Peach Bowl Notebook: ‘I don’t look at narratives, I look at tape’

ATLANTA — The No. 1 Georgia Bulldogs and No. 4 Ohio State Buckeyes are now just two days away from playing in the College Football Playoffs as one half of the two semifinals. Thursday was Media Day for both teams and reporters descended upon them like the Brood X cicadas.

Miyan, Dallan, Runnin’

Much has been made about the absence of Ohio State starting running back Miyan Williams this week at the Peach Bowl, but he was finally back at practice on Thursday.

“He’s had a stomach bug,” head coach Ryan Day said on Thursday. “We’ll just kind of take it as we go.”

Williams’ injuries greatly limited his touches against Michigan, forcing Chip Trayanum into a lead role at running back for the Buckeyes. Freshman Dallan Hayden, meanwhile, carried the ball just twice against the Wolverines after carrying it 46 times over the previous two games.

Day was asked if he expects to see more of Hayden against Georgia on Saturday.

“Yeah, I do,” was Day’s matter-of-fact response.

“He’s had a great month of preparation. So, yeah, we’re going to need him to win this game.”

As to what the depth chart looks like for the Buckeyes, it depends on the health of the players, the situation, the flow of the game, and anything else that might pop up.

“Again, we don’t really have a pecking order,” Day explained. “I think one of the things that we’ve had to do all year, is nothing new, is we’ve had to adjust as the season has gone on because that’s just kind of the way it’s gone this year. That room, we’ve had some guys in and out. So we’ve had to put some guys into the spots. And the good news is we’ve been able to adjust and we’ve responded in that area. So that’s nothing new. And the good news is we should have everybody available for the game.”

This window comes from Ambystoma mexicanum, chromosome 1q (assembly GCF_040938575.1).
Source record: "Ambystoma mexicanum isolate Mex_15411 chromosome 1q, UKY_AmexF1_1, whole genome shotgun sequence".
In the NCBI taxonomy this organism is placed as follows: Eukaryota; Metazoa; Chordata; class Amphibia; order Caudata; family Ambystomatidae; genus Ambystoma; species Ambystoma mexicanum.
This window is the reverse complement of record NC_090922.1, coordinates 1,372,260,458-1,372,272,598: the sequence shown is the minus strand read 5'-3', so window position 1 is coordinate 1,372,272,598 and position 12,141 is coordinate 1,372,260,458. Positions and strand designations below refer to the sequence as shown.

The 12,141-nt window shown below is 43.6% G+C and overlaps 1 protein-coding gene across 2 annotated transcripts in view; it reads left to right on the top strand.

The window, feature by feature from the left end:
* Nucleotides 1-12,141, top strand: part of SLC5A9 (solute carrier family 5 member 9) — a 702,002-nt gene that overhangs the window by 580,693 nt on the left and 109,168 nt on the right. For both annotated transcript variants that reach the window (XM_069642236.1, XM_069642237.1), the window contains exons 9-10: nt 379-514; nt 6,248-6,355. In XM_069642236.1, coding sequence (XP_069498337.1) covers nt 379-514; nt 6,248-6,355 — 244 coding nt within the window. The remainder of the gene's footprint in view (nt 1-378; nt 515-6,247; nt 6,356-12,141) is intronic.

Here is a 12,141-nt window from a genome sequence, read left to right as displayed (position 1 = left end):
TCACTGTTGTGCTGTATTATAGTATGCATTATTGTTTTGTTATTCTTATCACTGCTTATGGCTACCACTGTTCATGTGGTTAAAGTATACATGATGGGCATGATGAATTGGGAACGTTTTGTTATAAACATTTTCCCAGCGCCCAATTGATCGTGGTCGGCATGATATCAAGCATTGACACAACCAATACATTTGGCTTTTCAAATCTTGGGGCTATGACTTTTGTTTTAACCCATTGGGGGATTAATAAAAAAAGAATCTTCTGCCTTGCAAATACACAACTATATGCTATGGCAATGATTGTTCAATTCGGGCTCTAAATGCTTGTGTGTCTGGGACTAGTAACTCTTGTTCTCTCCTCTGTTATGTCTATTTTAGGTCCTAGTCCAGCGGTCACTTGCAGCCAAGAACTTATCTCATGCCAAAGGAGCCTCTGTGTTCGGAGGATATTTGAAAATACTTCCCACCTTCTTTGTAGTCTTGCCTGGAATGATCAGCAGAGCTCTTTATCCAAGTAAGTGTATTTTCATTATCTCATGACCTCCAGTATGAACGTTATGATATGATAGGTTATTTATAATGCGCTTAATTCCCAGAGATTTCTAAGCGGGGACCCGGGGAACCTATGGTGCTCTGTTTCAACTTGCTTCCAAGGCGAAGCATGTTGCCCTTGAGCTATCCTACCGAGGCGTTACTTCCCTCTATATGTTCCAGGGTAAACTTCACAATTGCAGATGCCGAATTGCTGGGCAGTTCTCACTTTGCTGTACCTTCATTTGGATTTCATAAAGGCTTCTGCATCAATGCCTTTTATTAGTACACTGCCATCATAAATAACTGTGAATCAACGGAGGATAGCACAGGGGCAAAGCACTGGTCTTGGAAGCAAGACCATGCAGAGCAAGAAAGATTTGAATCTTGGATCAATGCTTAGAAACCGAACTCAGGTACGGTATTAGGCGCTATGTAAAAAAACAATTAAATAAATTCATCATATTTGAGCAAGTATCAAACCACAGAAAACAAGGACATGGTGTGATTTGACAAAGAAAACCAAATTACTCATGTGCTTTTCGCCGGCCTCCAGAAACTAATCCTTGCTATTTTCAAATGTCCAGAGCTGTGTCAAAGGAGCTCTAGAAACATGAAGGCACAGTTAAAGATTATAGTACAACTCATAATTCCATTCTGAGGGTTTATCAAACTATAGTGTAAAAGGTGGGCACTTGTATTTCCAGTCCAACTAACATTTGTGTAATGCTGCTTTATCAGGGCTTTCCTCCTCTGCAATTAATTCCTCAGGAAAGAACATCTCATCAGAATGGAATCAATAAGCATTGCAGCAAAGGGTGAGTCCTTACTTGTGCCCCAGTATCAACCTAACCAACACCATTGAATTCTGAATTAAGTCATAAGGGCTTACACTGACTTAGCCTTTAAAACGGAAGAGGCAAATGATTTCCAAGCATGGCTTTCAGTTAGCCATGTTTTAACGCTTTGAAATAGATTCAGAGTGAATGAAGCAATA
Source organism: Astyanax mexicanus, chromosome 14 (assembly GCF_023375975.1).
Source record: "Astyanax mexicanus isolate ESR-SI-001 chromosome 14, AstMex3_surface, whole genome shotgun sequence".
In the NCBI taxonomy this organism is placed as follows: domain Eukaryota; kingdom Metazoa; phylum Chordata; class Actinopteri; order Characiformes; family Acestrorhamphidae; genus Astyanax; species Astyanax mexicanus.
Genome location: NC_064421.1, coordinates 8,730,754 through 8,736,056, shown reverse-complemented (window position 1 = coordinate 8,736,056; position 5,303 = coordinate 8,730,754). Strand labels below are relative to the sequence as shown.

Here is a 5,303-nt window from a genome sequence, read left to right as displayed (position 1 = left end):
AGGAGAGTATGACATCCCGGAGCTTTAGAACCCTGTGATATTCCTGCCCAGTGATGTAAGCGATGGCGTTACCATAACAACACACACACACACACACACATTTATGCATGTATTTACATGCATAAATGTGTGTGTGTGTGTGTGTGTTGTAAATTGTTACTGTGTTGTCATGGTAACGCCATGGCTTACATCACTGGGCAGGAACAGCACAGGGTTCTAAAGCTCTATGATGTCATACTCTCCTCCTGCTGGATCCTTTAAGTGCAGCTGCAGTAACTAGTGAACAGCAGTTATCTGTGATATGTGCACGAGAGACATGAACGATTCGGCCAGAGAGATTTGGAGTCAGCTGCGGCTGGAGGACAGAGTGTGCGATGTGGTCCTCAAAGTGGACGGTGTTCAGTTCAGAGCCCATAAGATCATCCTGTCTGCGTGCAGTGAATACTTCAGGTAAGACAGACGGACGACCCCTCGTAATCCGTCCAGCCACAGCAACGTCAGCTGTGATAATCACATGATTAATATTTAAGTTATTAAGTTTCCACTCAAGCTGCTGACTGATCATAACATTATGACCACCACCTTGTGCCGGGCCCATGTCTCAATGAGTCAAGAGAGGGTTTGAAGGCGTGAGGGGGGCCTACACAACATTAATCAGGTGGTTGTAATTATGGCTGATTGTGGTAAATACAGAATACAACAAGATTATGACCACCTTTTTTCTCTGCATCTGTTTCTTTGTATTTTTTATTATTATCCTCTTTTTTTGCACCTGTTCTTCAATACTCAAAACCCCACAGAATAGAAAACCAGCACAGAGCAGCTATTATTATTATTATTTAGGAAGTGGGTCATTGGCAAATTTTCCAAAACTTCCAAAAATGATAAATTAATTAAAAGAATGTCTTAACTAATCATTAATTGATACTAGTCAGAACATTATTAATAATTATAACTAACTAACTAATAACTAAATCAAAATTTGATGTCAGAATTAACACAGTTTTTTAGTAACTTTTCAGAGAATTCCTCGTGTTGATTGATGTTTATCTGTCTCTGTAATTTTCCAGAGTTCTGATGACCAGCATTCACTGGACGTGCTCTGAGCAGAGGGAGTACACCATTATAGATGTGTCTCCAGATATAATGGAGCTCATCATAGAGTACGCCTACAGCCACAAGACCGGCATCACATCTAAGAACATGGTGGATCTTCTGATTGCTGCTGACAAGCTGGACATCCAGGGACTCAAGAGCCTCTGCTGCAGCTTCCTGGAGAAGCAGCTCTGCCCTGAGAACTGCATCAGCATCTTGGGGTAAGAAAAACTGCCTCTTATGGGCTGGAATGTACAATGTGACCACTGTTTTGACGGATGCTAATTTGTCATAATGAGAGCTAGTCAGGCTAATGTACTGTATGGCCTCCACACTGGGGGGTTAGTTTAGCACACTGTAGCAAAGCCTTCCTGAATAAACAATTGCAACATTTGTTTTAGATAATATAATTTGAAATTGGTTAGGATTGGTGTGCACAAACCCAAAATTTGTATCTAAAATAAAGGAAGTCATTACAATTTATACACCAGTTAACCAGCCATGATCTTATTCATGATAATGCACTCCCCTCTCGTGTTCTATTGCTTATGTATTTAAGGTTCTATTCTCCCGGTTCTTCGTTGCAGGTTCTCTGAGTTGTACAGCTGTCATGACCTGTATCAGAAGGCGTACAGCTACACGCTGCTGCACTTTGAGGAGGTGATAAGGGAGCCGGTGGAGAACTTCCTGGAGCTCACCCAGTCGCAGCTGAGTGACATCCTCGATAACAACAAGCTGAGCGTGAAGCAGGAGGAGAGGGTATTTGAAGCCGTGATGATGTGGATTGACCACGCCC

Everybody Loves Chip

A couple of months ago, Chip Trayanum was an Ohio State linebacker. Because of the injuries to the running back position, however, he was asked to make the move to tailback to help the Buckeyes out.

The position was nothing new for Trayanum, since he spent his first two years in college playing running back at Arizona State. It didn’t take too long for the rust to fall off, as he showed with his 83 yards rushing on 14 carries against Michigan.

Trayanum transferred to Ohio State to have an opportunity to win a national championship. He has that opportunity now and wants to help his new teammates reach their ultimate goal. His willingness to do whatever has been asked of him has certainly caught his teammates’ attention.

“Yeah. I love Chip,” said linebacker Steele Chambers. “As soon as he came in, he was just a huge big ball of energy for everybody. He’s a really great upstanding guy. He’s just been able to do whatever he can for the team, going from linebacker to running back, sometimes going to linebacker. He’s just a good guy. He’s a team guy, and I think he’s a big reason why we are where we are this year, guys like that being selfless, just doing whatever it takes to get to the highest level out here.”